As we walked this route, we debated just how many passes we could claim to have conquered. Ada pass, Three Tarn pass, D’Urville pass, Thompson pass, Waiau pass. We all agree the last four are legitimate passes. But Ada pass barely even raises a sweat. So lets call this trip “four and a bit passes”. or “Five…ish”, for the optimists out there.
Moa Hunters on this trip: Magnus, Adam, Paul, Lewis, Chris, Luke
Day 1: St James walkway carpark to Ada Pass hut
Day 2: Ada Pass hut to Bob’s hut
Day 3: Bob’s hut to East Matakitaki campsite
Day 4: East Matakitaki campsite to Lake Thompson
Day 5: Lake Thompson to Blue Lake hut
Day 6: Blue Lake hut to Sabine hut
Day 7: Sabine hut to road end
Saturday 18th January – St James walkway carpark to Ada Pass hut
Day one of this trip was technically day two for Paul and Chris. They left Christchurch together on Friday afternoon to perform some convoluted car shenanigans that are far too complicated to explain here. The summary of it all is that with the help of Magnus and his wife Vanessa, and Paul’s mother-in-law Eleanor, they conspired to leave a car at the St Arnaud end of the track and then get to the Lewis Pass end for high noon on Saturday.
And that’s where and when the rest of the Moa Hunters met them. It was a hot sunny afternoon with only a light breeze drifting in from the north. The carpark was very warm indeed. Even the local sandflies seemed listless and lacking full commitment in the afternoon heat. While we apportioned food and equipment evenly into our six backpacks, lunch-on-the-run including delicious homemade sausage rolls and scones was eagerly consumed. Thanks Eleanor!! We all knew that the next seven days meals would not include quite such yummy treats.
By 1pm we had all eaten more than we should, and with rather heavy packs on our backs we were ready to make a start. Lewis had weighed them with his little portable scale, and we all clocked in around 19-20 kg. Luke topped the scales at 22 kg.
The track away from the carpark leads past a pretty pond surrounded by grasses and low vegetation. Sweeping picturesque views of the valley open up ahead. It all looked very beautiful and inviting in the clear conditions. Occasional boardwalks across boggy sections remind us we are on the St James walkway at this point, a well walked and well maintained piece of track.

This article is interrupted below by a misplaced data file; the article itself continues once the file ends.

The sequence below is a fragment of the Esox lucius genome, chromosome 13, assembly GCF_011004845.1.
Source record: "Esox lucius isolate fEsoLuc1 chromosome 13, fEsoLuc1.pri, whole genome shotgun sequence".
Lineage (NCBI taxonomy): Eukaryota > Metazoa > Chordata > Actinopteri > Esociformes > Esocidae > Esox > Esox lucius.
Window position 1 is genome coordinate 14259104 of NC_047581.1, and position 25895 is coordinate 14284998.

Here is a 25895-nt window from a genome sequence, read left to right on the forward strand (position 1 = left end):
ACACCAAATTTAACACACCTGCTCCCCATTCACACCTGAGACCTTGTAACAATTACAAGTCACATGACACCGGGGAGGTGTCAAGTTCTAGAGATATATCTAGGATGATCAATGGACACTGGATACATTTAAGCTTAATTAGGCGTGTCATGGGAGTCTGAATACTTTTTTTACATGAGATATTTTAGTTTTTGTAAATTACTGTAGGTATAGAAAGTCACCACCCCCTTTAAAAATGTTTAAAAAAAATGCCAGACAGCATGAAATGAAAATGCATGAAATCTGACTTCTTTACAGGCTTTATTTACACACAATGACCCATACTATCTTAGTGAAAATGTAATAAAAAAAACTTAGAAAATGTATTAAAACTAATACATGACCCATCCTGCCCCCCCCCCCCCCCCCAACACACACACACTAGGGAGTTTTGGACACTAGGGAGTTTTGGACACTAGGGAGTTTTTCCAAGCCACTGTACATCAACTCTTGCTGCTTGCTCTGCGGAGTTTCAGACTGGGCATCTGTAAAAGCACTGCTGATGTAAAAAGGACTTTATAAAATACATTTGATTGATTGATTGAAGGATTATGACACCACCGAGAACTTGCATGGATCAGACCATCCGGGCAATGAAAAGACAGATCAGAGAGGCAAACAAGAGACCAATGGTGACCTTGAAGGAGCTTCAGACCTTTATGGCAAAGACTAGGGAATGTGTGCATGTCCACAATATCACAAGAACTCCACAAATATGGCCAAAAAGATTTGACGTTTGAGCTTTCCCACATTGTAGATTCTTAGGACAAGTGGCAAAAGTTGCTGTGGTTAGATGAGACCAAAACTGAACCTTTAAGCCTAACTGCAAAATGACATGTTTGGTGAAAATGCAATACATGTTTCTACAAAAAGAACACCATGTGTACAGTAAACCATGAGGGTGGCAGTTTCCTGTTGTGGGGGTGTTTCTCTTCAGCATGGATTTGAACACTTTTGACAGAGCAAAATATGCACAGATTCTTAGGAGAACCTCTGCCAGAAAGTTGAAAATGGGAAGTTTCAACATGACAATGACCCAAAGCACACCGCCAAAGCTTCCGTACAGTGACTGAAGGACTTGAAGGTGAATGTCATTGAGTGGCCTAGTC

After half an hour easy walking, we are well into the beech forest and reached the first swing bridge across the river – a strongly constructed one with a solid deck and healthy bounce as we crossed it in pairs. It’s not often you find a back country bridge that takes more than one person at a time.
We did find a couple of places where the track was washed out near the river, but well-worn diversions were easily followed round these and back to the main track.
There are plenty of lovely spots to stop beside the main river or side streams along the way. We took the opportunity to drink plenty of cool fresh water from them roughly every hour. With sunset not until 9:00 PM, there was plenty of time to reach Ada Pass hut. The afternoon heat and heavy packs were certainly causing us to lose a lot of fluids to perspiration. Keeping well hydrated and enjoying the surroundings was one aim of our first days walking.
We reached Cannibal Gorge hut at 4pm. Almost exactly three hours walking the easy track, and right on the DOC time. It is a fantastic place, and quite unlike most back country huts you will come across. Built taller and grander than the average hut, it dominates the end of a flat grassy meadow that has somehow kept the beech forest pushed aside. We stopped for a short break to grab some scroggin and take a sneaky peek inside. Chris remembered the last time he walked this park of the track the hut was still being built. I will make no comment here on whether that makes the hut quite young, or Chris quite old!
Keeping cool was our main difficulty as we walked the last hour to Ada Pass hut. With no cloud to temper the blazing sun’s heat, and an almost complete lack of breeze in the beech forest, we were walking in extremely hot conditions. Fortunately this was a short day on the track. We all hoped for cooler conditions in the days to follow, but knew the forecast was for the clear sunny weather to stick around for quite some time.
We reached Ada Pass hut at 5pm. Only one person was inside, with everyone else enjoying the lovely afternoon sitting on the deck, or in a shady area under some trees below the hut. Once we got our packs and boots off, we were able to cool off a bit and do the same.
The hut has fantastic views up to Three Tarn pass, our major obstacle for the next day. We chose to cook outside and take the opportunity to enjoy the vista. There were a few keen sandflies about, but not enough to drive anyone inside. Magnus commented that they are somewhat like the New Zealand hospitality industry – bleeding the tourists for everything they can get!
The late afternoon was changing from hot to mild, and it was all extremely pleasant.
There were seven others at the hut that evening. A father and two teenage girls we guessed were his daughters, and a group of two young women and two young men. To be fair, almost everyone we see on the track seem “young” these days!